A former drag-queen bar where the Grammy Award-winning band The White Stripes played their first show is part of another quiet, mass purchase of Detroit land by an entity linked to the billionaire Ilitch organization.
The building that once housed the Gold Dollar bar is among the properties on the 3100 block of Cass Avenue purchased in 2015 for $2.2 million in a single sale, according to public records that were made available only recently. The properties were then transferred a year later for $1 to Cass Revival LLC, whose 2211 Woodward address is the downtown Fox Theatre.
An entity called Urban Horticulture, LLC, was listed as the 2015 buyer from then-owner Joel Landy. The sale included the former bar, one of three vacant buildings, and empty lots on Cass between Charlotte and Peterboro streets.
The vacant Gold Dollar was a beer garden in the 1930s, that had become an underground gay bar by the 1960s, said Elias Khalil, a longtime neighborhood resident, business owner and co-author of “Detroit’s Cass Corridor,” a book exploring the history of the neighborhood.
“It was very much a drag queen bar,” Khalil said. “It operated that way during the ’70s until probably the late ’80s.”
In 1996, the building was reopened by a young entrepreneur Neil Yee as a bar and experimental performance space that kept the Gold Dollar name. It became one of the centers of the city’s garage rock revival scene. The White Stripes, which consisted of Jack and Meg White, made their debut at the small club in 1997.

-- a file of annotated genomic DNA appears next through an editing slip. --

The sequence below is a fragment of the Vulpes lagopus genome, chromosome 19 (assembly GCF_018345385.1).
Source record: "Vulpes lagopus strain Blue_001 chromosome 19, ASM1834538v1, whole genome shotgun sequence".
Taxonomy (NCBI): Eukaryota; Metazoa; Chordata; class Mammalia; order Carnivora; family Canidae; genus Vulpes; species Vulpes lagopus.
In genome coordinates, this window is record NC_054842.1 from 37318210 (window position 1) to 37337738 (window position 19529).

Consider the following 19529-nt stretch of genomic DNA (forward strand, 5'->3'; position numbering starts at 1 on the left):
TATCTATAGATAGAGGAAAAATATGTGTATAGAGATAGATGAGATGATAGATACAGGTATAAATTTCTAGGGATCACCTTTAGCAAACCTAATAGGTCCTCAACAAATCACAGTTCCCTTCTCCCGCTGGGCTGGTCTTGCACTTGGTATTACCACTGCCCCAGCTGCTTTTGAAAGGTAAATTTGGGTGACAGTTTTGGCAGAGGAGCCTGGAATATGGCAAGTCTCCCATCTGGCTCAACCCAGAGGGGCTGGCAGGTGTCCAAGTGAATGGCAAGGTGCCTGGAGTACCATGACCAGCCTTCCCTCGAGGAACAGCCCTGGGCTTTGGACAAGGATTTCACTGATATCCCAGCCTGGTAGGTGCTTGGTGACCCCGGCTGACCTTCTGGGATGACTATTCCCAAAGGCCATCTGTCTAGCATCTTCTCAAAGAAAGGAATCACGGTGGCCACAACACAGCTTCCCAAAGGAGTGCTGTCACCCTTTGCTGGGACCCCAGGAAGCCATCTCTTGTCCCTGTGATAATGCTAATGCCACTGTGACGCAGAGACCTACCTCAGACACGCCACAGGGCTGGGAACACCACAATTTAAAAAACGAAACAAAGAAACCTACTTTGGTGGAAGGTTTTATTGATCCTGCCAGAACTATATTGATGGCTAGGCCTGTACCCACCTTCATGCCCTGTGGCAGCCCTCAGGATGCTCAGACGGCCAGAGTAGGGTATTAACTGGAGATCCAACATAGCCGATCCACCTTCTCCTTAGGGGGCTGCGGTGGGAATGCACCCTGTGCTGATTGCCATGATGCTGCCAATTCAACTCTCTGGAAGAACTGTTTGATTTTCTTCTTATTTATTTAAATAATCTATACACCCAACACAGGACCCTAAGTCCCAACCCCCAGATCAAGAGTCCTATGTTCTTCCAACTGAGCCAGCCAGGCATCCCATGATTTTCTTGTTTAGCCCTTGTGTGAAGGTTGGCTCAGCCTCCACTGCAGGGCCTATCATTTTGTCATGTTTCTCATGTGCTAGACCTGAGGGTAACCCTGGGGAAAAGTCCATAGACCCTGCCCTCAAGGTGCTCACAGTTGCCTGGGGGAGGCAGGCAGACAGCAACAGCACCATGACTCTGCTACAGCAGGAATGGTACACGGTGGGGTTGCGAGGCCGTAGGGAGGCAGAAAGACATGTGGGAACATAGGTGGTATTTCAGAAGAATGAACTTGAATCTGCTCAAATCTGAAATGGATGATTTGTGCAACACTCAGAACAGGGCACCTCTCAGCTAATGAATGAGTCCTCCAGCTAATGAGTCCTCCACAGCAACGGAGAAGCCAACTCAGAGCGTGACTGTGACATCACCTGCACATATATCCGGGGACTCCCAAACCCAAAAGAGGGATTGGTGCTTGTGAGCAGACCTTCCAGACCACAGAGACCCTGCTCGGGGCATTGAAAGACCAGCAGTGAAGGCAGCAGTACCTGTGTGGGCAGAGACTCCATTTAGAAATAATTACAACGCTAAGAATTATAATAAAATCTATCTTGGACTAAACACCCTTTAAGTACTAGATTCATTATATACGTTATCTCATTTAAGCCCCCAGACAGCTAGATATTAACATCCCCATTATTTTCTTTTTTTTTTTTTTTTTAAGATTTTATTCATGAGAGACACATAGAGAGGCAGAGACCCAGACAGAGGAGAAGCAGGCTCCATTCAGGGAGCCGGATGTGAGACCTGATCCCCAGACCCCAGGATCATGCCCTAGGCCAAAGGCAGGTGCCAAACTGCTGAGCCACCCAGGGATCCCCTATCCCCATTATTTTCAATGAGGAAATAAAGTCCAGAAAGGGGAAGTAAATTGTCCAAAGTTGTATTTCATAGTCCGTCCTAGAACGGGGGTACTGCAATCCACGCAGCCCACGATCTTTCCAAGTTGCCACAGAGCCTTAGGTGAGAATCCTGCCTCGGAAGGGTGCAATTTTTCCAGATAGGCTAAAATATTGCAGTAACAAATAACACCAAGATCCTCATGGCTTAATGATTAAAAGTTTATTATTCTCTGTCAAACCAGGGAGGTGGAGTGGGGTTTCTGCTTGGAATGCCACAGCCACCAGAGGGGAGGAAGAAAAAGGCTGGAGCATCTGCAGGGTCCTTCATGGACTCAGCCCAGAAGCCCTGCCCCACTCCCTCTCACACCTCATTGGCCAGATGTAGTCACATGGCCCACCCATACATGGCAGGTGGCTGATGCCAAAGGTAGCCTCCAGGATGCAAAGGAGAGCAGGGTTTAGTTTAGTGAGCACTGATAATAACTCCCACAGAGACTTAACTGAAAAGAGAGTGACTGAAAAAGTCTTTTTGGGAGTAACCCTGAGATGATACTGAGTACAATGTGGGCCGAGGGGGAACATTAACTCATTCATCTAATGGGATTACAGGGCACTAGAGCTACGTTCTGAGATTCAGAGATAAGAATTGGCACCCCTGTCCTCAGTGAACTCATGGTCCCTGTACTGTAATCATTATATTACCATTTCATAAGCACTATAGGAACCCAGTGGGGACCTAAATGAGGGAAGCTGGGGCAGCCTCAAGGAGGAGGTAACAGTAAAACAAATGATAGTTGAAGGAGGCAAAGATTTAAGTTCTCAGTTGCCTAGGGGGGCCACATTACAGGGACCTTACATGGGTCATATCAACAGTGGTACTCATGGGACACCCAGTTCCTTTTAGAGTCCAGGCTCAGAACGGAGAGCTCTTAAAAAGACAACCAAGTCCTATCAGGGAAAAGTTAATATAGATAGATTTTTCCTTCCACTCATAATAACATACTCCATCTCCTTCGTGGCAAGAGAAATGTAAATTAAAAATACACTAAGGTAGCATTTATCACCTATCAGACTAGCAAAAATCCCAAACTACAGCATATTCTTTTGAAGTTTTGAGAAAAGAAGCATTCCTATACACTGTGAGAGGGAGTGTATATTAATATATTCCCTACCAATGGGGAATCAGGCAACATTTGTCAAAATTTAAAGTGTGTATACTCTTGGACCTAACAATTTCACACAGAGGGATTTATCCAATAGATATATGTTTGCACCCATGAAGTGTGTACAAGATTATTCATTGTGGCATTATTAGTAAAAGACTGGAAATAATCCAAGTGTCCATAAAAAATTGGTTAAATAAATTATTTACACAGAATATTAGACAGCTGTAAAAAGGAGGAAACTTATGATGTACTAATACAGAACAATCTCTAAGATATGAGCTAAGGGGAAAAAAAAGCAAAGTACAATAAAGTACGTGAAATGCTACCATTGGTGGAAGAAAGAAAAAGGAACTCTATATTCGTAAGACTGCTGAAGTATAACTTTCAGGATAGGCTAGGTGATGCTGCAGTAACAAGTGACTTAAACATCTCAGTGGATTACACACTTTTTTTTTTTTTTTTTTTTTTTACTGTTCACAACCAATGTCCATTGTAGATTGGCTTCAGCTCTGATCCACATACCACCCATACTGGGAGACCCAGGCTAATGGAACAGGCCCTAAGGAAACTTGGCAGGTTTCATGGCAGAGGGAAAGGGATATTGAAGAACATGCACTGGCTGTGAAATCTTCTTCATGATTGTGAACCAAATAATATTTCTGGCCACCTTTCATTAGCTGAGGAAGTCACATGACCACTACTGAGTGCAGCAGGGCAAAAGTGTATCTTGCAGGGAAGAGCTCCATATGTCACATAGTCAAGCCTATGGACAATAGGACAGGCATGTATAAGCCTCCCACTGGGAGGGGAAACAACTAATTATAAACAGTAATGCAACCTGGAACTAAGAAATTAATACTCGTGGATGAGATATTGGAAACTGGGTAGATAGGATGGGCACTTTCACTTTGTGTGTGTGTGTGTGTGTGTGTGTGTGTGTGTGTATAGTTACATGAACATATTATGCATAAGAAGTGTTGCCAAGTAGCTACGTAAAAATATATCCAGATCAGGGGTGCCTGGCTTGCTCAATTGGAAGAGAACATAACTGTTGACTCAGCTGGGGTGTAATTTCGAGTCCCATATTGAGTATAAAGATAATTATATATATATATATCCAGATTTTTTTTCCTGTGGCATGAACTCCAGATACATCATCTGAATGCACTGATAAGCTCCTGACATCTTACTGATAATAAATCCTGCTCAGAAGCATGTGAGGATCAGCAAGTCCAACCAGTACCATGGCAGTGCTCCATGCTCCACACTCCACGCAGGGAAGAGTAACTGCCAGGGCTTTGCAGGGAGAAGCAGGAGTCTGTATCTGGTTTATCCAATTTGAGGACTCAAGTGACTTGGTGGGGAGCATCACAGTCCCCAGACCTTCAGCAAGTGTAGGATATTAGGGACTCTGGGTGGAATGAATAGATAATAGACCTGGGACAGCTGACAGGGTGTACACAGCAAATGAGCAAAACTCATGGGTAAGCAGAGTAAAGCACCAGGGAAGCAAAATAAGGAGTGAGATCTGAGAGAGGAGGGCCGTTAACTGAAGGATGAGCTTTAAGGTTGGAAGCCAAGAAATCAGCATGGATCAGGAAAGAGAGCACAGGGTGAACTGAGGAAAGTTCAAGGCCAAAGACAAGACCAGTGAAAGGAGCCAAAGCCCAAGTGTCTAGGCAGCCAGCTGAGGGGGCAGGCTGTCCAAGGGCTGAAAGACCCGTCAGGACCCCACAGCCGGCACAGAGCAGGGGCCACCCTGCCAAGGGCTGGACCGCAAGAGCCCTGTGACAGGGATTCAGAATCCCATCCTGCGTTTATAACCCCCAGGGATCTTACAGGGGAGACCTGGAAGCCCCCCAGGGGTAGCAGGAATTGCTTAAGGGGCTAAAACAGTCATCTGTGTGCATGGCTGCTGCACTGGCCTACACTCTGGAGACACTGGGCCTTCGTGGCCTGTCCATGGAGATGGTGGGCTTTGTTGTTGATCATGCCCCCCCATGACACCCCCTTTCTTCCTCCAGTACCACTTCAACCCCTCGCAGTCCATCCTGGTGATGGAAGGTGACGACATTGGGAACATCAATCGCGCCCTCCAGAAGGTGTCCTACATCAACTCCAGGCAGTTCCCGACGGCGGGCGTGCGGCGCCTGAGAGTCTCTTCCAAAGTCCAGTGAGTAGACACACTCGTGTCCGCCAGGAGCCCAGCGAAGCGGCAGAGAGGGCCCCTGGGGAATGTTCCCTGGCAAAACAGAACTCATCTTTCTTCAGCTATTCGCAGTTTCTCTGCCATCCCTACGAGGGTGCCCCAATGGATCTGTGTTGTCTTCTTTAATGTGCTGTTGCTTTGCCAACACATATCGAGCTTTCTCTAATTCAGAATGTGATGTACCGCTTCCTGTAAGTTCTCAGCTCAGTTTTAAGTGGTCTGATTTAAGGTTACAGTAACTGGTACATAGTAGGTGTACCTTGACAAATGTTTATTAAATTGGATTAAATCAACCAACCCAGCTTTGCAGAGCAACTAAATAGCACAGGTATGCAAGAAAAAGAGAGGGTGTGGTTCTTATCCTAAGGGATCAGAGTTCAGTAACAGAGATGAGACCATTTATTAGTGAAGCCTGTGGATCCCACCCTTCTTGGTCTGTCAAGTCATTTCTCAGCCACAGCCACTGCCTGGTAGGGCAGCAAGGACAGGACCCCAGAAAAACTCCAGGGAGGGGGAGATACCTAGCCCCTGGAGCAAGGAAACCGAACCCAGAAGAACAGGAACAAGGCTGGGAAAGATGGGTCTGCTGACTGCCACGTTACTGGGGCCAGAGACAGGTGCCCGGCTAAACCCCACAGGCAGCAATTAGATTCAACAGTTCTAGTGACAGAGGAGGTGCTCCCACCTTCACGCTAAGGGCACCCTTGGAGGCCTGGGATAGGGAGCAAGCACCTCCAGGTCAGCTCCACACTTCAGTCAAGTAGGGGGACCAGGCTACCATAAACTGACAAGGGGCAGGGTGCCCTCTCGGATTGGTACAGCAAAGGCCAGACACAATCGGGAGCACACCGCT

The Gold Dollar shut down in 2001 and the building has been empty and fallen to disrepair since. The roof in the back of the structure is gone. Plans for the purchased properties have not been revealed.
The newly reported acquisitions join the dozens of properties — from empty lots, shabby homes and vacant buildings — that entities linked to the Ilitches have spent millions as part of a long-ranging plan for the area around their newly opened Little Caesars Arena.
The Ilitches have been the driving force in the effort to overhaul more than 50 blocks of Detroit into dense upscale neighborhoods full of new residences and businesses. The development plan, known as The District Detroit, is focused on the northern edge of downtown.
Little Caesars Arena, the $863 million sports and entertainment complex that opened this fall, is expected to be the anchor of the development plan. The “LCA” is home to the Ilitch’s Detroit Red Wings. Its Olympia Entertainment manages the city-owned arena, which is expected to become the top concert venue in the region in the wake of the recent closings of Joe Louis Arena and the Palace of Auburn Hills.
The Ilitch family’s host of businesses include the Little Caesars Pizza chain, the Detroit Tigers and Red Wings. Marian Ilitch and her husband, Mike, who died in February, co-founded Little Ceasars Pizza in 1959. The global franchise reports $4 billion in annual sales.
Marian Ilitch owns the MotorCity Casino Hotel. The Detroit Tigers are now in a family trust. Chris Ilitch, the son of Mike and Marian, is president and CEO of Ilitch Holdings Inc. Their combined businesses employ 23,000 people, according to the company. Forbes estimates the family’s net worth at $5.8 billion.